In current clinical practice, most patients who undergo total joint replacement surgery receive similar preoperative, intraoperative, and postoperative management. However, despite similar care, there is wide variability in terms of outcomes and satisfaction. This variability may be due to a lack of understanding of the genetic basis of degenerative joint disease.
Genomics, the scientific study of genes and their interrelationships with each other and the environment, has gained increased attention in the most recent decade. With the completion of the Human Genome Project in 2003, genomic research has surged, ushering in new genetic technologies and opportunities in health care. Indeed, genetic tests have been developed to identify mutations for complex diseases such as breast, colon, and ovarian cancer. These examples are but a few of the ways in which genomics can impact human disease and its prevention.
The term personalized medicine has been coined by clinicians and researchers to capture the concept that a patient’s genetic profile will determine appropriate therapy. By understanding the importance of genetics and the environment in shaping clinical outcomes, the future of medicine has the potential to provide more individualized care.
In orthopaedics, the application of genomics has centered on osteoarthritis, osteoporosis, rheumatoid arthritis, and oncology. In adult patients who undergo joint replacement surgery, the use of biomarkers and genetic testing may aid in preventing postoperative complications.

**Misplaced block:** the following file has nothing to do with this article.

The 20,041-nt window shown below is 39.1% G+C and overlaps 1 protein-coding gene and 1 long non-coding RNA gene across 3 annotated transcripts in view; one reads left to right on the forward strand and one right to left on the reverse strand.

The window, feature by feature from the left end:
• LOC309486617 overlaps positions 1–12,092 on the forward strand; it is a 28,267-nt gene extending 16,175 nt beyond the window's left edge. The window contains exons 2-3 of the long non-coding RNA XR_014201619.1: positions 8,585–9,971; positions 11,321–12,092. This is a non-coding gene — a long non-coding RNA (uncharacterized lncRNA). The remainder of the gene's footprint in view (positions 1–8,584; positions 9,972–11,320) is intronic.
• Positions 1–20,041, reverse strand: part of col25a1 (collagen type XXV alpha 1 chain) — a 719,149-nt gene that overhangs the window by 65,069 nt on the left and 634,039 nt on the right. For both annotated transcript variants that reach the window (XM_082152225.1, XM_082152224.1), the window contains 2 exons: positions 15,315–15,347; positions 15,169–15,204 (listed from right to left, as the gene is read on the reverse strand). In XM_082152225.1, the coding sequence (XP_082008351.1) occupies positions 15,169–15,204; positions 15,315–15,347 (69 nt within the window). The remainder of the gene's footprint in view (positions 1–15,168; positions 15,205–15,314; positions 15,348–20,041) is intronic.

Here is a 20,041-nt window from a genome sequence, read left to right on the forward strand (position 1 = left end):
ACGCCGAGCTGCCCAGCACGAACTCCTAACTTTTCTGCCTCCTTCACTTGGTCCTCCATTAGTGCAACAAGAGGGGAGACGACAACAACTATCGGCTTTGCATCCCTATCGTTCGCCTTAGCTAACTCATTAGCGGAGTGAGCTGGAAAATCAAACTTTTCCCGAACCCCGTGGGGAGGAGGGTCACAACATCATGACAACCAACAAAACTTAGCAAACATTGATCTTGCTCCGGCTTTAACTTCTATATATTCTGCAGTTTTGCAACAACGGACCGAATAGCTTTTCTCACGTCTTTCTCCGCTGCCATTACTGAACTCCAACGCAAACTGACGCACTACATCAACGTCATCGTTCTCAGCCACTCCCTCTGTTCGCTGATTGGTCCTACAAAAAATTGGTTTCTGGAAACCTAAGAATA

As noted above, in adult reconstructive surgery, there is a high degree of variability in patient outcomes (including complications and overall satisfaction). The key to understanding the cause of such varied outcomes may well lie in our understanding of the genetic basis of degenerative joint diseases and the genetic response to treatment. A number of conditions that occur in patients undergoing adult reconstructive orthopaedic surgery may be modifiable through the use of genomics and our understanding of them. Examples include infection, thromboembolism, heterotopic ossification, arthrofibrosis, hyperalgesia, osteolysis, and osteonecrosis. In the April 2016 issue of JBJS Reviews, Elbuluk et al. discuss the future of “orthogenomic” research, the goal of which is to establish patient-specific strategies for optimizing results and expectations after adult reconstructive surgery.
Although the application of genomics in orthopaedic practice remains limited, the framework to identify practical interventions has begun to be constructed. The ability to obtain genetic information may allow joint arthroplasty surgeons to preoperatively stratify patients according to risk on the basis of their genetic profile and establish patient-specific strategies that will optimize results after surgery. Large population-based studies will need to be conducted in order to allow orthopaedic researchers to build the necessary database to identify these genes and their biomarkers. The advent of 21st-century personalized care of orthopaedic patients undergoing total joint replacement surgery is beginning to be realized, and the future looks promising.
Thomas Einhorn, Editor